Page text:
Malawi’s solar micro-finance initiative builds business for women entrepreneurs
“I have ten solar panels and these charge LED lamps that people use in their houses in the evenings – I rent them by the day. I’ve had lots and lots of orders from people and the local school wants to buy my whole stock of solar panels then next time I get some more,” said Veronica.
MicroLoan lending process
With the “feminization of poverty”, lending to women has become a common practice in the Microlending circuit, as 75% of microcredit recipients worldwide are women. The MicroLoan Foundation provides loans to groups that include 10-18 women.
Each group has its business ideas appraised and receives eight training sessions covering topics such as book keeping and cash flow. All group members are required to save money as a source of security. Each woman receives her loan as a check and opens an account at a designated bank.
Individuals in the group then establish small commercial ventures. Groups meet with a loan officer every two weeks to review their progress. Repayments against loans are made routinely by each group member. When business is booming, it is the responsibility of the loan officer to ensure things get back on track.
Loans typically last for four months. Each group member is eligible to receive up to four loans after which their business should be commercially viable. Loans are small – on average £67 ($105 USD) per individual and an interest of 20% is charged in keeping with the local economy. For individual’s desiring to develop a business further they may receive a bridging loan of £140-£350 ($219-$547 USD) or access a separate MicroVentures service.
The loaning program operates on a continual gifting cycle: when the women repay their microloans, the money is then given to another woman. This process repeats itself.
MicroLoan has now set up a total of nine women as solar entrepreneurs in and around the Kasungu area. The women have been selected on the basis of their successful business backgrounds and their ability to sell new products.
“MicroLoan Foundation is passionate about the change that solar energy can bring to the lives of the poor. With a large client base of women, along with a light yet efficient commercial touch, we are uniquely placed to roll this out,” said Peter Ryan, MicroLoan’s Founder and CEO.
The women generally attend a two and a half day training workshop in Kasungu where they learn how their panels work, how to repair faulty units, how to charge clients mobile batteries, how to find clients and how to keep accurate record of their sales.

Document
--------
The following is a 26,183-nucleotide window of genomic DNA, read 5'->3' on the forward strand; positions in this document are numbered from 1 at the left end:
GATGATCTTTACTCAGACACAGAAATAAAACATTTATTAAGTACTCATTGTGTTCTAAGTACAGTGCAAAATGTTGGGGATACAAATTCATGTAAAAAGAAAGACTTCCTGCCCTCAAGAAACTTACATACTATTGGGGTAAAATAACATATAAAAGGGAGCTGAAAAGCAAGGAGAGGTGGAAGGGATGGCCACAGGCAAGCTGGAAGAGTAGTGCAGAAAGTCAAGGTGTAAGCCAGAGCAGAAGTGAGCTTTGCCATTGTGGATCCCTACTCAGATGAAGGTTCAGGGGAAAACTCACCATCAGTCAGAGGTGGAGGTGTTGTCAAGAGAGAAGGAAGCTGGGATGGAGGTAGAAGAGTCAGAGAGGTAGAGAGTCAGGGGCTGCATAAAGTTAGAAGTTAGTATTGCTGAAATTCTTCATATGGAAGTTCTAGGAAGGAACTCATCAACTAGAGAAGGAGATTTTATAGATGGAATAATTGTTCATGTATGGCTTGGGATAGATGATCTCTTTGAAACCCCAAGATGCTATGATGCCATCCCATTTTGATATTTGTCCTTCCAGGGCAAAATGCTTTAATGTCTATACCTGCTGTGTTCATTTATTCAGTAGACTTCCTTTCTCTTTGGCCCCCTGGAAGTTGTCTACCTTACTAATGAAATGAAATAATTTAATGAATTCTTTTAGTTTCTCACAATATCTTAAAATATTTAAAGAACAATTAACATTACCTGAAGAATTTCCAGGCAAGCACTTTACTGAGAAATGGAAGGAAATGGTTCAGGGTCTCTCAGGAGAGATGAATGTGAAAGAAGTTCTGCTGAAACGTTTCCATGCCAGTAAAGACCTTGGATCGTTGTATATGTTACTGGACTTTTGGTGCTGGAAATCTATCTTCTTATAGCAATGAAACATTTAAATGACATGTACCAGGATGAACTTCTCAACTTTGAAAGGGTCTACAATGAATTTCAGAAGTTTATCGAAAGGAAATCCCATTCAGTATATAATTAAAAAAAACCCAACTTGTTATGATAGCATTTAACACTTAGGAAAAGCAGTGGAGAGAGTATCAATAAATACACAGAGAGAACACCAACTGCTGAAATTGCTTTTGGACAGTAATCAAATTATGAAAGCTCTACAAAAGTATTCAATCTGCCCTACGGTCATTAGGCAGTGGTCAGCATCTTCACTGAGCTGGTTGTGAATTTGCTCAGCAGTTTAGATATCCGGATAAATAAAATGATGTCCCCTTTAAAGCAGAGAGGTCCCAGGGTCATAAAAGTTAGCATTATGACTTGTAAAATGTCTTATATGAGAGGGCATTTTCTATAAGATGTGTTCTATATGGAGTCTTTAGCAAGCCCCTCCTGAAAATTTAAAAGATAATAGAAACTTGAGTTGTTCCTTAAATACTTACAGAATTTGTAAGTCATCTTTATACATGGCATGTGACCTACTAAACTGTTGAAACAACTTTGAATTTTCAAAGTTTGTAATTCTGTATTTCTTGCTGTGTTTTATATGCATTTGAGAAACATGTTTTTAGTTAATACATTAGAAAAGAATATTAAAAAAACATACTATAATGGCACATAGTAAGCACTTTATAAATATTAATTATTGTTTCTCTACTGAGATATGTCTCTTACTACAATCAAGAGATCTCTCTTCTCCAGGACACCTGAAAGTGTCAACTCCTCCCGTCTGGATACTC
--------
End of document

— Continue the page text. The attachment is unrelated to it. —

“The impact it has brought to our clients, their families and their communities has been fantastic. There have been so many positive benefits including children now being able to study in the evening, women generating a new income and being able to travel much less to conduct their business by relying on a now fully charged mobile phone,” said Mele.
Microfinance success for women in the Africa region is still happening. Women entrepreneurs in Malawi have been receiving assistance from the MicroLoan Foundation for over a decade. With training in business concepts women can build sustainable businesses using ingenuity as they become more self-reliant and empowered to choose new careers reaching greater levels of public participation in their local regions. This short 2:55 min 2008 video has been produced by the MicroLoan Foundation UK.
For more information on this topic:
- “The Role of Women in Sustainable Energy Development,” Elizabeth Cecelski – Energy, Environment & Development Germany for the National Renewable Energy Laboratory, June 2000;
- “Off-grid energy services for the poor: Introducing LED lighting in the Millennium Villages Project in Malawi,” ELSIVIER Journal with UNDP – United Nations Development Programme Millennium Development Project – Malawi, Colombia University and Earth Institute and the School of Engineering and Applied Science, December 2009;
- SolarAid Malawi website;
- “Concept Paper for the Energy Sector – Public Private Partnerships on Electricity Generation for Rural Areas,” Malawi Government Country Office – Millennium Challenge Account, February 2010.
An avid community organizer, WNN advocacy intern Jessica Buchleitner possess a strong desire to change the world starting at the community level. Advocating for global women’s rights in 2009, Buchleitner compiled her upcoming book, “50 Women” for The 50 Women Project includes interviews with fifty women from thirty different countries. “The book covers stories of women’s strength and perseverance,” says Jessica. In addition to publishing on WNN, Buchleitner has also been a contributer to The Western Edition San Francisco and The San Francisco Chronicle. ”I have always believed the heart of all global communities lie with women.”
Additional information for this story has been provided by Seva Foundation, Malawi (Gov) Country Office, UNDP – United Nations Development Programme, the National Renewable Energy Laboratory, SolarAid and MicroLoan Foundation UK.
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